It’s often said that buyers will interact with a brand seven times before making a purchase – AKA the ‘rule of seven’. With a multi-channel approach, brands will naturally have a greater number of interaction opportunities. Those seven interactions will therefore take place in a shorter space of time, meaning faster conversions and sales targets being met well ahead of schedule.

The Benefits of Cross Channel

Brands adopting a cross-channel approach will invariably be offering their customers a more personalized customer experience.

Cross-channel marketing strategies take the information learned from every single interaction a customer has with a brand, and ensure that this information is carried through to future interactions on other platforms. This of course provides clear benefits to both brand and consumer.

For the consumer, this informative approach quickly equates to a more intuitive online experience. The consumer will find that the brand proactively suggests products and ideas that they like, and uses data on past behavior to interact with them in the manner that they prefer. Consumers will enjoy a seamless experience as they move between different devices, and find that their overall impression of a brand is much improved.

For the brand, there are other important benefits to this strategy. Not only does this tailored approach help brands to convert more customers, it also means spending less per conversion. By using what a customer has already told a brand about their preferences, the brand can communicate with them in a more specific and targeted way. The chances of making a sale will therefore be dramatically improved.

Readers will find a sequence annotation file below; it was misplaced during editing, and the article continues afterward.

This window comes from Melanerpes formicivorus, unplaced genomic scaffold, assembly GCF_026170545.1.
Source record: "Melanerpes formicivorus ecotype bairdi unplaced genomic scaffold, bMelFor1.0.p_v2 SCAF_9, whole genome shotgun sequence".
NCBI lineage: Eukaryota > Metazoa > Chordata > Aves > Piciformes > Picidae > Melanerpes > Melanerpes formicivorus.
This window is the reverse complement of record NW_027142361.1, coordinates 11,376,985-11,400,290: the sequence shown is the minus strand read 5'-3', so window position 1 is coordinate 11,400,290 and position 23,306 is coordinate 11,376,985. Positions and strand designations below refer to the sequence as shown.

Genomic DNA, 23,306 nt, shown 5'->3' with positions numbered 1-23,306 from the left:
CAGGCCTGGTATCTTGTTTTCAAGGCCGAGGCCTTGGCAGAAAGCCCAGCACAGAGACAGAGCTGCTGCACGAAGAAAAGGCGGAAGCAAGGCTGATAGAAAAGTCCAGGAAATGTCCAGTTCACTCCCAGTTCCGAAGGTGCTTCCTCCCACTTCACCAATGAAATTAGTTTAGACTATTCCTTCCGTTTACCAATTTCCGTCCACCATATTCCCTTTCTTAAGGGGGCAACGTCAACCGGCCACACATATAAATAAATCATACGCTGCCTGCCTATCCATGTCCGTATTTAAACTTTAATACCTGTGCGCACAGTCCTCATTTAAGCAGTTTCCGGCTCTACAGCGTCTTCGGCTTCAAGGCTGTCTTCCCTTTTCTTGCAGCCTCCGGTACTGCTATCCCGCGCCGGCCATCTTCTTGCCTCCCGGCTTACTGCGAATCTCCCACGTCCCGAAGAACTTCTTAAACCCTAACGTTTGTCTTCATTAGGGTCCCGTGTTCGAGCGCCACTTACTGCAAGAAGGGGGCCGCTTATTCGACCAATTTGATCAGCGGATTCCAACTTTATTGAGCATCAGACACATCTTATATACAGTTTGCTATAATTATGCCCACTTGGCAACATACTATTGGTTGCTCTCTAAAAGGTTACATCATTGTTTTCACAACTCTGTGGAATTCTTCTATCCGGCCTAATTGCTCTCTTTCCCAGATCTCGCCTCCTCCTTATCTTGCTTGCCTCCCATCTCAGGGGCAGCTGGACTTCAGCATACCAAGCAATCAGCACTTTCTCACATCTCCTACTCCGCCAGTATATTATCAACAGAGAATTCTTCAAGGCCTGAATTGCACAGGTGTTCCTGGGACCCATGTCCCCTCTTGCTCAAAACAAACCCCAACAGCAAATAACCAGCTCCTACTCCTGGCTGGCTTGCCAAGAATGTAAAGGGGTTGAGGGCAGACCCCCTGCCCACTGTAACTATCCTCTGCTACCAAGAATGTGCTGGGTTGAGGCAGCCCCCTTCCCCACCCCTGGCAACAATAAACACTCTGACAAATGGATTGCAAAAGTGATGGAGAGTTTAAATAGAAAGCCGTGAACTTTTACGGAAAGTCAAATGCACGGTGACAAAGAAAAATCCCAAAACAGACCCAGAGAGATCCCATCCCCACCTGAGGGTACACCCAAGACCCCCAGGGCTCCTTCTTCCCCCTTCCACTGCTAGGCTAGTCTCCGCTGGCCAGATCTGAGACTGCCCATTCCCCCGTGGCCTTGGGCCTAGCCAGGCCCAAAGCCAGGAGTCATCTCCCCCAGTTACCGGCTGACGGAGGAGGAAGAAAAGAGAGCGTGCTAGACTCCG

Data is crucial in a cross-channel marketing strategy. The best strategies make full use of data to ensure that customers experience their brand in a consistent and clear way, no matter which channel they’re using. And interactions improve significantly as a result.

What Are Some Examples of Multi-Channel Marketing?

If you’re running digital marketing campaigns in 2019, you’ve probably created multi-channel campaigns without even realizing it. For instance, have you ever…

  • Sent an email promotion to your mailing list and then posted about it on Twitter?
  • Advertised in-game items via push notifications and an in-app message?
  • Sent an abandoned shopping cart reminder via push notification to some users, and email to others?

If you’ve done any of those things, then congrats — you’ve implemented multichannel marketing without knowing it!

Any campaign that involves more than one marketing channel can be an example of multi-channel marketing. In this day and age, it’s hard to plan any kind of campaign without involving several channels in one way or another. Even a brick-and-mortar store with no online presence might still send out coupons and flyers by mail. At this point, multi-channel is a fundamental part of marketing as a whole.

What Are Some Examples of Cross-Channel Marketing?


Cross-channel marketing means communicating with users while having each channel interact with each other. This “interaction” can come in many different forms. Let’s look at a few.